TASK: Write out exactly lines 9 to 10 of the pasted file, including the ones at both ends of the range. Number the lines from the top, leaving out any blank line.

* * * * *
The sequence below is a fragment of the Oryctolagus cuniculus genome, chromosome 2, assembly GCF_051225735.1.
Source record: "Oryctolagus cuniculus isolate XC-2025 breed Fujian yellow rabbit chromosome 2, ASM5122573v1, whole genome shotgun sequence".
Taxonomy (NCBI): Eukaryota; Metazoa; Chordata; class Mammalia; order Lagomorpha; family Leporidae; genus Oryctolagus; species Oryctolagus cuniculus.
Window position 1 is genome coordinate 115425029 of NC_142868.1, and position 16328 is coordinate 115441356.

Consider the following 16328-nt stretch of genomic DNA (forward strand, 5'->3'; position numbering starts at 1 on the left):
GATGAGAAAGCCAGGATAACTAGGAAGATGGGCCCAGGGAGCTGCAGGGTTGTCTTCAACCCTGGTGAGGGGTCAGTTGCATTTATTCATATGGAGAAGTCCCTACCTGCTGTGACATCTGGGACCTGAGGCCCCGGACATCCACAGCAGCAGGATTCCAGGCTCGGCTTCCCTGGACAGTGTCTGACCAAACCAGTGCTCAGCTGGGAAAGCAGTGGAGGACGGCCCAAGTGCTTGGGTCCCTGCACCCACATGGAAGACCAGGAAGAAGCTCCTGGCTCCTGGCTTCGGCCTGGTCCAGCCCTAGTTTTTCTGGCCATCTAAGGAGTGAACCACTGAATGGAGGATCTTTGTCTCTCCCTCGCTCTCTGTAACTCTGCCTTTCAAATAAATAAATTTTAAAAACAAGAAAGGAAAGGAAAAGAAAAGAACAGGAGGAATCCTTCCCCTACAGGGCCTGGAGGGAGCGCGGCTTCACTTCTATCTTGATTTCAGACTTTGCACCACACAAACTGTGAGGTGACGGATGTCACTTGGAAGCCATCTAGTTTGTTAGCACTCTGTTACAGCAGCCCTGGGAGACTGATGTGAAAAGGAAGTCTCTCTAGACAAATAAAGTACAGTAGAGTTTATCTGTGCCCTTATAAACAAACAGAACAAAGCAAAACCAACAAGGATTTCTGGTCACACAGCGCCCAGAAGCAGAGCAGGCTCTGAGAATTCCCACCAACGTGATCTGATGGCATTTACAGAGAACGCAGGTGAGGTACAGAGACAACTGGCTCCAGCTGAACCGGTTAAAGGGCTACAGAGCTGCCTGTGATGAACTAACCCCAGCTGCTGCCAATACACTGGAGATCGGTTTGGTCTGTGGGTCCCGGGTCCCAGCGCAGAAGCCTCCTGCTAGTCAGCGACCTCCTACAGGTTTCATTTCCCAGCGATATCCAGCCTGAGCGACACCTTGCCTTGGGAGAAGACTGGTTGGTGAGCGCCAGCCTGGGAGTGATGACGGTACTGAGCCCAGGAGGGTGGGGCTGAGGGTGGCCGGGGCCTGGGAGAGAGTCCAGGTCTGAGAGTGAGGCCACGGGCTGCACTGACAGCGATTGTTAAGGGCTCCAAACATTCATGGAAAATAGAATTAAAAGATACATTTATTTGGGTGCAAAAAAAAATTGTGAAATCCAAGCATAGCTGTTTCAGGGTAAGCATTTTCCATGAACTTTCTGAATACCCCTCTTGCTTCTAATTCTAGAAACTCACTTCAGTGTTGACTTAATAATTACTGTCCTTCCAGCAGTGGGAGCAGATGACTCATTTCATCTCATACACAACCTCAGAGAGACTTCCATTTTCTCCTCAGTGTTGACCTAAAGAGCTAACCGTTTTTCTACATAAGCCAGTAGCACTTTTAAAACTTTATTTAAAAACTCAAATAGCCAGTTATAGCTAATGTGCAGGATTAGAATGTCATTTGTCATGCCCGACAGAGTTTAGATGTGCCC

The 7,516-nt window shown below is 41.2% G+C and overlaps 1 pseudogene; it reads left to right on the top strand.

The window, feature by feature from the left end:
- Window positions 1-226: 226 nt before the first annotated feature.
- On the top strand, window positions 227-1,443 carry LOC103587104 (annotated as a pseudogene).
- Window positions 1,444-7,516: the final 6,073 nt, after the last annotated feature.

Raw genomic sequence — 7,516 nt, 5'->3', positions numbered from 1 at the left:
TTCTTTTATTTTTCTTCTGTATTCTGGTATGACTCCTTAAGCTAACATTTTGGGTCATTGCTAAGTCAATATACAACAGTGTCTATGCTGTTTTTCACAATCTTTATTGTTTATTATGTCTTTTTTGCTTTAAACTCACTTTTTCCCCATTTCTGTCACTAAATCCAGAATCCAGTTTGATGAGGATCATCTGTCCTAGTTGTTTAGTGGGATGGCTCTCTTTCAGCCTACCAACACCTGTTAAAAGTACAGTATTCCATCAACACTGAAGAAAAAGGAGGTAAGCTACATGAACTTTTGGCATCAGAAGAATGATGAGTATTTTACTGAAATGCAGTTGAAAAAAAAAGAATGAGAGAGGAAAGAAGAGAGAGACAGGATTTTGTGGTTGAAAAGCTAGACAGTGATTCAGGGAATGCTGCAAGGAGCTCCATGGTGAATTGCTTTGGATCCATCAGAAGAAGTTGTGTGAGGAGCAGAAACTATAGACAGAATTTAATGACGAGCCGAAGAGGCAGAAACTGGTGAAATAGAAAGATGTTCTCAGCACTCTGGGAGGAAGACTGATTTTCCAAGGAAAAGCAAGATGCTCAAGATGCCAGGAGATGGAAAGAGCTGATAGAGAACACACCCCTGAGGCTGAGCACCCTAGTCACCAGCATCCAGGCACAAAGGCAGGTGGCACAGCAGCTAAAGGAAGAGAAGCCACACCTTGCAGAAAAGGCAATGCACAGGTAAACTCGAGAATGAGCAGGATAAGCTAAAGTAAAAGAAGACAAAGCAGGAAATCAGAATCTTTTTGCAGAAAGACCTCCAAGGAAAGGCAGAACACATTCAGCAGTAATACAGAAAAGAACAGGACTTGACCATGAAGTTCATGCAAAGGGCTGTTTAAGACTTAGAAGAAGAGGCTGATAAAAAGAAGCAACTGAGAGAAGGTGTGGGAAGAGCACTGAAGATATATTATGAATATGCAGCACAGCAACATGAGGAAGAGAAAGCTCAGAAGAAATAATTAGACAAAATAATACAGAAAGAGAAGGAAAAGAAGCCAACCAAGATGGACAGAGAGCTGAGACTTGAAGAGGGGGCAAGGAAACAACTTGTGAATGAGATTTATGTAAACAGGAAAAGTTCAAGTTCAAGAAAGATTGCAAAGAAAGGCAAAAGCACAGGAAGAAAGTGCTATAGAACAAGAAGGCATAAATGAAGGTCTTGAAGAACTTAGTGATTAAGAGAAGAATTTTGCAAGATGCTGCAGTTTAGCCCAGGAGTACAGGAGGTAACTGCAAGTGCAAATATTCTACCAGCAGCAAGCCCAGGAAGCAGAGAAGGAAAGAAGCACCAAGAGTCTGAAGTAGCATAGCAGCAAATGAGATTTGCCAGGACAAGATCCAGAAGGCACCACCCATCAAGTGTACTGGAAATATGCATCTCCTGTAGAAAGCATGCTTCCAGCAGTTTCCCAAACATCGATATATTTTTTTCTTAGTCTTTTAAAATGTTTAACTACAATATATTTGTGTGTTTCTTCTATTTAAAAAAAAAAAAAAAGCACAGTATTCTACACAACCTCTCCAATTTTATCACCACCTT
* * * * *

- Window positions 1-226: 226 nt before the first annotated feature.
- On the top strand, window positions 227-1,443 carry LOC103587104 (annotated as a pseudogene).